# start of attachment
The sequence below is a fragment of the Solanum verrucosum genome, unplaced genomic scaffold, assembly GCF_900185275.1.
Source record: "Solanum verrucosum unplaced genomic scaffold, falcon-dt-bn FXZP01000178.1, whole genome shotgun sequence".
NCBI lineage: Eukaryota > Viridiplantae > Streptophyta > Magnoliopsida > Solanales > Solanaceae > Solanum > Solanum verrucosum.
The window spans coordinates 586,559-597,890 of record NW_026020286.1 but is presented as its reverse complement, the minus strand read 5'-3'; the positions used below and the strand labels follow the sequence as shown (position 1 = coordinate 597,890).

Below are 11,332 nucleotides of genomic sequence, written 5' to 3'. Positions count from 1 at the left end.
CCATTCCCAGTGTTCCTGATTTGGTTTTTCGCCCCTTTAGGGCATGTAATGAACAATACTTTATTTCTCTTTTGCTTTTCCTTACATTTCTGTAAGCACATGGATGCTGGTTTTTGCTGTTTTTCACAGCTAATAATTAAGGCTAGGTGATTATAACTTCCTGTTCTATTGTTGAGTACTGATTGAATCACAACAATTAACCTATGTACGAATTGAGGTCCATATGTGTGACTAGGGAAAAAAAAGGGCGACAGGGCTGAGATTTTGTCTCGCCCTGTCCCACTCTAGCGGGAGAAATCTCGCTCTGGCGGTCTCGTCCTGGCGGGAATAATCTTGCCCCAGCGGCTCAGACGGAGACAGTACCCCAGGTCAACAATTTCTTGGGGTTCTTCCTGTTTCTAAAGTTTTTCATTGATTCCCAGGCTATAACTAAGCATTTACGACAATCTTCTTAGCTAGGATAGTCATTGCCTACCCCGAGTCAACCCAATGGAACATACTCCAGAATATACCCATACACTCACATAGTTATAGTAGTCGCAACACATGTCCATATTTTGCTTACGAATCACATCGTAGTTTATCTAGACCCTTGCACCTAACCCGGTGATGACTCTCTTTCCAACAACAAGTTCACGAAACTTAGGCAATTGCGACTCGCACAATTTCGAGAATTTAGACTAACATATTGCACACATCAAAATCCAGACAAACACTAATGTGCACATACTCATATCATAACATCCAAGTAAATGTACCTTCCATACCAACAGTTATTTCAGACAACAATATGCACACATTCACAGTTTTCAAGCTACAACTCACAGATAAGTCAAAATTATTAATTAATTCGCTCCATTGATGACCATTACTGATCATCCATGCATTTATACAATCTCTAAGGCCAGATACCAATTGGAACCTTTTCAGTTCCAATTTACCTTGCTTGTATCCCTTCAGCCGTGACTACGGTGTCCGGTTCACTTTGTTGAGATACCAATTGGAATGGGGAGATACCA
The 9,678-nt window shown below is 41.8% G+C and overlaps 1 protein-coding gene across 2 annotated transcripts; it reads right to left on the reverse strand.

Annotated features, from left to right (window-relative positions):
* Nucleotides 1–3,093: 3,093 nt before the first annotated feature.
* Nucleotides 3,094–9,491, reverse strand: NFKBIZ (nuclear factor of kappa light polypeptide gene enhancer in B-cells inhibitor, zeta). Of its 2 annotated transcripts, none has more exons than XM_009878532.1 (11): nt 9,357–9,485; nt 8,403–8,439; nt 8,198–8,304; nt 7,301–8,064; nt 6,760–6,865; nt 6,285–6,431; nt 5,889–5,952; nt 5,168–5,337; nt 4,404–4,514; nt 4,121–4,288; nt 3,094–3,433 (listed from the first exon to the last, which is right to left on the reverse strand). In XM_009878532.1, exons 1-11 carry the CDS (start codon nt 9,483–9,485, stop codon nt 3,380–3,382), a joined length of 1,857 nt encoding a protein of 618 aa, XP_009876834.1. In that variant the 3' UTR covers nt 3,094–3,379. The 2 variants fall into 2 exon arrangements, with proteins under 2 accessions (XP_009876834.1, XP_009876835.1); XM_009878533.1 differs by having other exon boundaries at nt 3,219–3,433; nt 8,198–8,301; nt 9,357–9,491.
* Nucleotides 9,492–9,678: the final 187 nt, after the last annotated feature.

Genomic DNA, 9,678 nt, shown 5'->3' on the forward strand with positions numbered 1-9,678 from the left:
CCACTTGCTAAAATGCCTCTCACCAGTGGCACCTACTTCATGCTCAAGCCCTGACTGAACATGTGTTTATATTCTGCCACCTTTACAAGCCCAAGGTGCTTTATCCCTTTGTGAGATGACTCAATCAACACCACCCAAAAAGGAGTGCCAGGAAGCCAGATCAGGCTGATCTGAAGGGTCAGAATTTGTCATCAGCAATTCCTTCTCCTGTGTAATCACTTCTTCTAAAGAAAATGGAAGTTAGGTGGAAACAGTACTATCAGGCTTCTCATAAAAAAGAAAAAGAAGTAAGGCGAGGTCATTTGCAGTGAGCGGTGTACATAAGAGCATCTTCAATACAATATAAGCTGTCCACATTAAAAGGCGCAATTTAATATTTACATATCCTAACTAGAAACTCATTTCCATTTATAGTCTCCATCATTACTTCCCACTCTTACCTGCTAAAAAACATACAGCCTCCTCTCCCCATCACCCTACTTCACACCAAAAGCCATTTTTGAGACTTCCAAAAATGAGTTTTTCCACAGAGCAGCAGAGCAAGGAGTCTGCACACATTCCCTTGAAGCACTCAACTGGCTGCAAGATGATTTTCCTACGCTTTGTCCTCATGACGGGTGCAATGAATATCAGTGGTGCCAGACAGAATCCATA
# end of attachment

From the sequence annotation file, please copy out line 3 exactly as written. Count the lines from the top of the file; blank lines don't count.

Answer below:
NCBI lineage: Eukaryota > Viridiplantae > Streptophyta > Magnoliopsida > Solanales > Solanaceae > Solanum > Solanum verrucosum.